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3 people die of drug poisonings within 1 week in Nelson

Paramedics responded to 10 calls for service between June 25 and July 1
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A group holds signs up outside Nelson City Hall in April during an event to mark the seventh anniversary of the toxic drug crisis. Photo: Tyler Harper

Three people died of drug poisonings in Nelson over seven days during one of the city’s most tragic weeks since the start of provincial crisis seven years ago.

The fatalities, which occurred between June 25 and July 1, were confirmed by Chief Donovan Fisher of the Nelson Police Department as well as Amber Streukens of the Rural Empowered Drug Users Network.

A spokesperson for BC Emergency Health Services said it responded to 10 calls for service related to poisonings or overdoses during that time, but could not provide details on patient outcomes.

The BC Coroners Service did not yet have the data to confirm how many people died, but a spokesperson said it would provide an update on fatalities within the Nelson local health area, which includes Salmo and parts of the Slocan Valley, at some point in the coming weeks.

The deaths would mean the Nelson area has had at least seven deaths in 2023. Data from the Coroners Service shows four people died due to illicit drugs from Jan. 1 through May 31.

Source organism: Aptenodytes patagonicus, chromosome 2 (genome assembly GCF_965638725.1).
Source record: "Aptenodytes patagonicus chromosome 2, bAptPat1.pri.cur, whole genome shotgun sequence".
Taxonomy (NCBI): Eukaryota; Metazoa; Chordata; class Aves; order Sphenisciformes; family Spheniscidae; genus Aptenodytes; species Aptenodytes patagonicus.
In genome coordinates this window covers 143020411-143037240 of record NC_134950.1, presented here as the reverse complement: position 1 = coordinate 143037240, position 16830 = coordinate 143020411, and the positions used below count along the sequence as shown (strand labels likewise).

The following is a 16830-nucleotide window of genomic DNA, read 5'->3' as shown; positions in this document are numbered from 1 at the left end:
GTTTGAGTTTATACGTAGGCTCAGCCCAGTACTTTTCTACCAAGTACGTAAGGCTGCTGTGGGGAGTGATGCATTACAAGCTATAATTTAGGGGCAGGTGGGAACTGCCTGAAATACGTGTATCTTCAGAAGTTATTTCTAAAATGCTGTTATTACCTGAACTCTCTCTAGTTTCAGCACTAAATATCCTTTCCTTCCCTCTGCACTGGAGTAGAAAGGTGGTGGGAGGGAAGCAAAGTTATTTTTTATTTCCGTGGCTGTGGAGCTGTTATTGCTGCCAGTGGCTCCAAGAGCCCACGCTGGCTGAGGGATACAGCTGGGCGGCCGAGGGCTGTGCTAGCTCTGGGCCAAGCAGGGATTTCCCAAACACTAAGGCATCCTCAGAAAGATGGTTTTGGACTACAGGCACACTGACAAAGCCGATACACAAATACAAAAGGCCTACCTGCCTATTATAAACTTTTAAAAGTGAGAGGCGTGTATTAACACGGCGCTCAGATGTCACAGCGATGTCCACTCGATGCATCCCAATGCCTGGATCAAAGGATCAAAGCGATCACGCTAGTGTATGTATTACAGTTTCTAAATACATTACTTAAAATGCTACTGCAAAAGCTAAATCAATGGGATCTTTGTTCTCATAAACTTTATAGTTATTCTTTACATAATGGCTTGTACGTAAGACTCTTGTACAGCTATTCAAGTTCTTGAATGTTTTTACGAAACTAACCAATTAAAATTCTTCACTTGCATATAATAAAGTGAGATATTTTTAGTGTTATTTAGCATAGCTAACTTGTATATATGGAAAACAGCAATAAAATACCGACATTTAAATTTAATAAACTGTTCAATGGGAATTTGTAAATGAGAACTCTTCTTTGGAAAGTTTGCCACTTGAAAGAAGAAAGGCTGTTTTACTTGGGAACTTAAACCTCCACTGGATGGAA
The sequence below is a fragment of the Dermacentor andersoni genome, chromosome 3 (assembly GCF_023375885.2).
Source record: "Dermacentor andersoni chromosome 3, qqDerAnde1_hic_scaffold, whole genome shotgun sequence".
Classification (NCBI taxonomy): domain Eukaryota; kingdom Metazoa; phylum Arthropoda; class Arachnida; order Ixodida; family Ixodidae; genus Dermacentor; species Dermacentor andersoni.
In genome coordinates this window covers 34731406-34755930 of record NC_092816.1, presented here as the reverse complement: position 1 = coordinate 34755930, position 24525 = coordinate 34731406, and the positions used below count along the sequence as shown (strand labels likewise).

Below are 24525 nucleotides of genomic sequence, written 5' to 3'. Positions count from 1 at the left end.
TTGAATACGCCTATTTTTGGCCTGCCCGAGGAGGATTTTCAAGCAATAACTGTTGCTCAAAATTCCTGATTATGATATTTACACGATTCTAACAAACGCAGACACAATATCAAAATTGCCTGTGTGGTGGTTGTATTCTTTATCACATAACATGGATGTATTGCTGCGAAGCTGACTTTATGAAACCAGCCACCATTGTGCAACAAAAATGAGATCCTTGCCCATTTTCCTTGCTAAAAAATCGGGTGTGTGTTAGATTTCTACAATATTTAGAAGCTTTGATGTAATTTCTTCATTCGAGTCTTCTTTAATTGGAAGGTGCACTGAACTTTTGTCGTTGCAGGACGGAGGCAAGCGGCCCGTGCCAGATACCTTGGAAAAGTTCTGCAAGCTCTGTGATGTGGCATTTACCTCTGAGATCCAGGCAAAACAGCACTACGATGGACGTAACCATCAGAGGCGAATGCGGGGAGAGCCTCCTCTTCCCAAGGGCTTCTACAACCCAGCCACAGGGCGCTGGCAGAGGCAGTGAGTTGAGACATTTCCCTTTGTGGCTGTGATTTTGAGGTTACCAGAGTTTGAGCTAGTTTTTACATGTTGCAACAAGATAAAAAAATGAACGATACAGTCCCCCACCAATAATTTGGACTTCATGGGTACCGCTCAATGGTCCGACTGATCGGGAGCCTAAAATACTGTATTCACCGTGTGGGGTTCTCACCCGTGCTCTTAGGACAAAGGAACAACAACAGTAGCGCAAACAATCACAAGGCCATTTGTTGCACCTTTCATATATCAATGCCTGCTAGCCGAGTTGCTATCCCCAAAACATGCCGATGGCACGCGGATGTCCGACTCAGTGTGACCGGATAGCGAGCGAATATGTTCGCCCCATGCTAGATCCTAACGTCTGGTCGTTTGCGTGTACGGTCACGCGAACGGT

The Nelson area had its worst year for drug deaths and calls for assistance in 2022, with a record 10 people dying (that number was previously announced as 11 in February) and paramedics responding to 108 calls, up from 47 the previous year.

The latest deaths come during a community debate over where Interior Health should install an inhalation tent for local substance users.

Nelson has an overdose prevention site that operates at two locations, but no services for supervised inhalation. Smoking is the most common way drugs are consumed by people who have been killed in B.C. Over 12,000 British Columbians have died since the toxic drug crisis was declared in 2016.

Interior Health announced it would set up an inhalation site at the Nelson Friendship Outreach Clubhouse, which IH has used in the past to provide services such as mental health support to Nelson’s street community.

But IH backtracked on the plan after residents and businesses located near the site, as well as the City of Nelson and the police department, voiced concerns about the lack of security and what they say is a rise in nearby crime and vandalism.

At a June 29 meeting organized by the Nelson and District Chamber of Commerce, Mayor Janice Morrison told business owners that city council will consider a bylaw banning public drug consumption. Premier David Eby has said a provincial ban on drug use in public parks will come before the Legislature in the fall.

Fisher also said the department would hire two Community Safety Officers to patrol downtown. The officers won’t have an enforcement role but will be asked to communicate with homeless residents and business owners while also working with uniformed officers and outreach workers.

READ MORE:

Six Nelson police officers retired, resigned so far in 2023

‘Our systems are failing people’: Nelson marks 7 years of toxic drug crisis

@tyler_harper | tyler.harper@nelsonstar.com
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